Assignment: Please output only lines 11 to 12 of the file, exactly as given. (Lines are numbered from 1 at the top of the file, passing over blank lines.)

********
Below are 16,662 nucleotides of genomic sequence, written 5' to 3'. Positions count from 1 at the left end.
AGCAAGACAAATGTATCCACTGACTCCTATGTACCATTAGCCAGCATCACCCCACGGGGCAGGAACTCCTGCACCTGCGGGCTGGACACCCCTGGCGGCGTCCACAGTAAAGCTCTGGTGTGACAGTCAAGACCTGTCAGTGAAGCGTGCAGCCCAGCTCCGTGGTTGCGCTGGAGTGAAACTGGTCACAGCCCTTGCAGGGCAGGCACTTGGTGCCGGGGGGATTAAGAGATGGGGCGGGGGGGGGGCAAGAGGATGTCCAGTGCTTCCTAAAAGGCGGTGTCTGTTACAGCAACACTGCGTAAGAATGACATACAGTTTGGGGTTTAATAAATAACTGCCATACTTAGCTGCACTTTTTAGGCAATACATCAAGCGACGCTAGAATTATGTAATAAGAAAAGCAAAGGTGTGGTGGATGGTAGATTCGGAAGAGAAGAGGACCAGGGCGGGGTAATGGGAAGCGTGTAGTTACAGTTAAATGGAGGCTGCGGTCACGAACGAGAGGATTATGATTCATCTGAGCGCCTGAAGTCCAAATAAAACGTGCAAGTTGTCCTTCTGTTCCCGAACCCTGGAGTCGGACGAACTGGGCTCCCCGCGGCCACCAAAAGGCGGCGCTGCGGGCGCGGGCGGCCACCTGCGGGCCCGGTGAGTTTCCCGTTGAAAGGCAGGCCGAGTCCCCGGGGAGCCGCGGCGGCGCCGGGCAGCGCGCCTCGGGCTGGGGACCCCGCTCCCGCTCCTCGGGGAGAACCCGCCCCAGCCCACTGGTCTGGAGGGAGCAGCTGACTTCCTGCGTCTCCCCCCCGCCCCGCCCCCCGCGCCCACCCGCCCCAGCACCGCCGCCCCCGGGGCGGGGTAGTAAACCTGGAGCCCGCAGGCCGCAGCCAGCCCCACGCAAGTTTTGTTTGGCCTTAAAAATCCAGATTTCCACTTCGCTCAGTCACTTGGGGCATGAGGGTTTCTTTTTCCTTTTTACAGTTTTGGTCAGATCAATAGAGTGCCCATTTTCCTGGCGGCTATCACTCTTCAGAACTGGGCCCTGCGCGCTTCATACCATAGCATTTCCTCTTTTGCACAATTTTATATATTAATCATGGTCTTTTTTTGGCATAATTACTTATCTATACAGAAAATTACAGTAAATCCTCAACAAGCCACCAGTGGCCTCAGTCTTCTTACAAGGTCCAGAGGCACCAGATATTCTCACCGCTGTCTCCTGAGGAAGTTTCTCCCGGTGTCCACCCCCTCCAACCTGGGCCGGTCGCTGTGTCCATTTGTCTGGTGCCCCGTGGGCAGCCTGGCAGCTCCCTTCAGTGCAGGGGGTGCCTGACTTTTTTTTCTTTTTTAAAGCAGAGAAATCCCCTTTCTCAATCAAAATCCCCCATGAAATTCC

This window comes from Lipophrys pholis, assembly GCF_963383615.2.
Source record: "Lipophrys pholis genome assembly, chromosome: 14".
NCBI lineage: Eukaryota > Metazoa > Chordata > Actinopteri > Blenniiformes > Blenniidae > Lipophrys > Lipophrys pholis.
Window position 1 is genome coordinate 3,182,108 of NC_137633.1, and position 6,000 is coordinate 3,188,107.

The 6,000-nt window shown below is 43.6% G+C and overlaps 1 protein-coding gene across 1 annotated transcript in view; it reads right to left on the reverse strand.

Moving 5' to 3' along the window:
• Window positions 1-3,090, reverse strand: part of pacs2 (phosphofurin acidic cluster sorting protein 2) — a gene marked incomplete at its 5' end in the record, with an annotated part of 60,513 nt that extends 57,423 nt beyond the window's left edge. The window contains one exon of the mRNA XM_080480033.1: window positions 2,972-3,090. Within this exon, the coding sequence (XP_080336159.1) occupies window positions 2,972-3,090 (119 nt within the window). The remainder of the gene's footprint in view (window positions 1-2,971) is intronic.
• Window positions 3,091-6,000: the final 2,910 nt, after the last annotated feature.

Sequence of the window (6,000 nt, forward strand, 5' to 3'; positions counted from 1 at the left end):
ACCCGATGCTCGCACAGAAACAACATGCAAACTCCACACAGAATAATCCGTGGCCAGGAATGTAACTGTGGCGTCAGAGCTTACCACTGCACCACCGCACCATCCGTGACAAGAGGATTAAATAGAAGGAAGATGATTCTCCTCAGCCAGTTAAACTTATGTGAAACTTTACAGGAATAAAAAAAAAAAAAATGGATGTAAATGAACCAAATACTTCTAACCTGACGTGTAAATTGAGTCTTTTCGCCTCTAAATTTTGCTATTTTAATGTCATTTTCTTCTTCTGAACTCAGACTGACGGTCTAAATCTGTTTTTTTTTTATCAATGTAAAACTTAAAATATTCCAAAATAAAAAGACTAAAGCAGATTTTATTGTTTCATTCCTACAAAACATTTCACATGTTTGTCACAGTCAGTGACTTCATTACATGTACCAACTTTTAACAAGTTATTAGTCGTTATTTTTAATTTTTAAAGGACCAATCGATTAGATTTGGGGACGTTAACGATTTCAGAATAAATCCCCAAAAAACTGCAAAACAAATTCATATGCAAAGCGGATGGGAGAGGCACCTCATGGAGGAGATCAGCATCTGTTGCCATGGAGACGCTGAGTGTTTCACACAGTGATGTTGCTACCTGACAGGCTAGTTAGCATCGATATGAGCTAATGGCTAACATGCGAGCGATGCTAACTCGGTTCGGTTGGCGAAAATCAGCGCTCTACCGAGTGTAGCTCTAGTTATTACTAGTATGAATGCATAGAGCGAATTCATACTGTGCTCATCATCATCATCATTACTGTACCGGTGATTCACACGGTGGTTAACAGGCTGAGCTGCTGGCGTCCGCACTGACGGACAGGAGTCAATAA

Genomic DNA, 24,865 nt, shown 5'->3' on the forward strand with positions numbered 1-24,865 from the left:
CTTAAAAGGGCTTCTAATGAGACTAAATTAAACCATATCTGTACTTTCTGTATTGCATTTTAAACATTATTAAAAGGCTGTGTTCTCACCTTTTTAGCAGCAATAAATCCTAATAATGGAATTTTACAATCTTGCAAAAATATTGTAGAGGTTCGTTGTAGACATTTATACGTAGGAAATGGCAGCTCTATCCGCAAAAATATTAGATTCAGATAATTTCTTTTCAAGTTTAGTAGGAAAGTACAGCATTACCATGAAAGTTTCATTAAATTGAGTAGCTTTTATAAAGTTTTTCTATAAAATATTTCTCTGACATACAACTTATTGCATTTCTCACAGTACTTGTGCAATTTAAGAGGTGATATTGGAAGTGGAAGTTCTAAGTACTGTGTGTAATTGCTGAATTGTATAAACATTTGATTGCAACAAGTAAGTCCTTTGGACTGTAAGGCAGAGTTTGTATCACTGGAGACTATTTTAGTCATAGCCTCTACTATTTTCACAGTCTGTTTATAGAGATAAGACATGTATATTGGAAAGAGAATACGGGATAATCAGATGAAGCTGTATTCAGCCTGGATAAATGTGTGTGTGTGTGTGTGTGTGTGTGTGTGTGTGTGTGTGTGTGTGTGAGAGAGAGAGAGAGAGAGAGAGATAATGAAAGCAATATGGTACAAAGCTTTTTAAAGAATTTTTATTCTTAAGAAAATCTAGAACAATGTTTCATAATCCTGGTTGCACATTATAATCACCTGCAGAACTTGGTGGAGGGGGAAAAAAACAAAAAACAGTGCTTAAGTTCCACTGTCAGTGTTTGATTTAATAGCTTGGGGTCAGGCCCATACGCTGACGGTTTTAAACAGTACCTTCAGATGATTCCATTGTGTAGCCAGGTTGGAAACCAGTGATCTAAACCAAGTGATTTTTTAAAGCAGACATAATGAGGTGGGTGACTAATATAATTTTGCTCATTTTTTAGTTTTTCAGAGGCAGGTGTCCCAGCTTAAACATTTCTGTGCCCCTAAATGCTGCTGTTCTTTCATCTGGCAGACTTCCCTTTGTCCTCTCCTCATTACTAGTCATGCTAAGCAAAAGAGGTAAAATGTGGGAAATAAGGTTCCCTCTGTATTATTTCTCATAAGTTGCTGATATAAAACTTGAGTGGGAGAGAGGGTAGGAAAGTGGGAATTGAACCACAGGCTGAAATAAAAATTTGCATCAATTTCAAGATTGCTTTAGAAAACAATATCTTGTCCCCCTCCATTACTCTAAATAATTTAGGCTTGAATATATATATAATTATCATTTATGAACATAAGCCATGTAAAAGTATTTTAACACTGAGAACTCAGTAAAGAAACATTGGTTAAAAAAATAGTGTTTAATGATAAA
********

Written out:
Sequence of the window (6,000 nt, forward strand, 5' to 3'; positions counted from 1 at the left end):
ACCCGATGCTCGCACAGAAACAACATGCAAACTCCACACAGAATAATCCGTGGCCAGGAATGTAACTGTGGCGTCAGAGCTTACCACTGCACCACCGCACCATCCGTGACAAGAGGATTAAATAGAAGGAAGATGATTCTCCTCAGCCAGTTAAACTTATGTGAAACTTTACAGGAATAAAAAAAAAAAAAATGGATGTAAATGAACCAAATACTTCTAACCTGACGTGTAAATTGAGTCTTTTCGCCTCTAAATTTTGCTATTTTAATGTCATTTTCTTCTTCTGAACTCAGACTGACGGTCTAAATCTGTTTTTTTTTTATCAATGTAAAACTTAAAATATTCCAAAATAAAAAGACTAAAGCAGATTTTATTGTTTCATTCCTACAAAACATTTCACATGTTTGTCACAGTCAGTGACTTCATTACATGTACCAACTTTTAACAAGTTATTAGTCGTTATTTTTAATTTTTAAAGGACCAATCGATTAGATTTGGGGACGTTAACGATTTCAGAATAAATCCCCAAAAAACTGCAAAACAAATTCATATGCAAAGCGGATGGGAGAGGCACCTCATGGAGGAGATCAGCATCTGTTGCCATGGAGACGCTGAGTGTTTCACACAGTGATGTTGCTACCTGACAGGCTAGTTAGCATCGATATGAGCTAATGGCTAACATGCGAGCGATGCTAACTCGGTTCGGTTGGCGAAAATCAGCGCTCTACCGAGTGTAGCTCTAGTTATTACTAGTATGAATGCATAGAGCGAATTCATACTGTGCTCATCATCATCATCATTACTGTACCGGTGATTCACACGGTGGTTAACAGGCTGAGCTGCTGGCGTCCGCACTGACGGACAGGAGTCAATAA